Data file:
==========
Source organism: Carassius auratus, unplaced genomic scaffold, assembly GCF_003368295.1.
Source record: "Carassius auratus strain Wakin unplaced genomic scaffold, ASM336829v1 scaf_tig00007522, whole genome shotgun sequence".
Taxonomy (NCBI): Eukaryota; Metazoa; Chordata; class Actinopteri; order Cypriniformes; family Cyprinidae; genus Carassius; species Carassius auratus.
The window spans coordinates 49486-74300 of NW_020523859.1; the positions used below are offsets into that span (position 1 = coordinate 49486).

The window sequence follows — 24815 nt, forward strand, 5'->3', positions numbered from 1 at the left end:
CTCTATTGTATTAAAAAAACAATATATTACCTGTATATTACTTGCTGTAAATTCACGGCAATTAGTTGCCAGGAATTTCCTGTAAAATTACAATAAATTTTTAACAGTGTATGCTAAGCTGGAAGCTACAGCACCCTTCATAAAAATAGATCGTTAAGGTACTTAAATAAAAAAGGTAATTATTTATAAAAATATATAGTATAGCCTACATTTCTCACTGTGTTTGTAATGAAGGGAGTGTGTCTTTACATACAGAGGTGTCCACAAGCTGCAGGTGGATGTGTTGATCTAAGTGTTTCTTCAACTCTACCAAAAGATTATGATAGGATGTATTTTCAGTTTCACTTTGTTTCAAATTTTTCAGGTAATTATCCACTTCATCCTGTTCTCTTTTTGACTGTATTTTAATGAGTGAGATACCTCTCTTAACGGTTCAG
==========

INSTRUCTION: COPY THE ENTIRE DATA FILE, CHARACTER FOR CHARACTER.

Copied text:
Source organism: Carassius auratus, unplaced genomic scaffold, assembly GCF_003368295.1.
Source record: "Carassius auratus strain Wakin unplaced genomic scaffold, ASM336829v1 scaf_tig00007522, whole genome shotgun sequence".
Taxonomy (NCBI): Eukaryota; Metazoa; Chordata; class Actinopteri; order Cypriniformes; family Cyprinidae; genus Carassius; species Carassius auratus.
The window spans coordinates 49486-74300 of NW_020523859.1; the positions used below are offsets into that span (position 1 = coordinate 49486).

The window sequence follows — 24815 nt, forward strand, 5'->3', positions numbered from 1 at the left end:
CTCTATTGTATTAAAAAAACAATATATTACCTGTATATTACTTGCTGTAAATTCACGGCAATTAGTTGCCAGGAATTTCCTGTAAAATTACAATAAATTTTTAACAGTGTATGCTAAGCTGGAAGCTACAGCACCCTTCATAAAAATAGATCGTTAAGGTACTTAAATAAAAAAGGTAATTATTTATAAAAATATATAGTATAGCCTACATTTCTCACTGTGTTTGTAATGAAGGGAGTGTGTCTTTACATACAGAGGTGTCCACAAGCTGCAGGTGGATGTGTTGATCTAAGTGTTTCTTCAACTCTACCAAAAGATTATGATAGGATGTATTTTCAGTTTCACTTTGTTTCAAATTTTTCAGGTAATTATCCACTTCATCCTGTTCTCTTTTTGACTGTATTTTAATGAGTGAGATACCTCTCTTAACGGTTCAG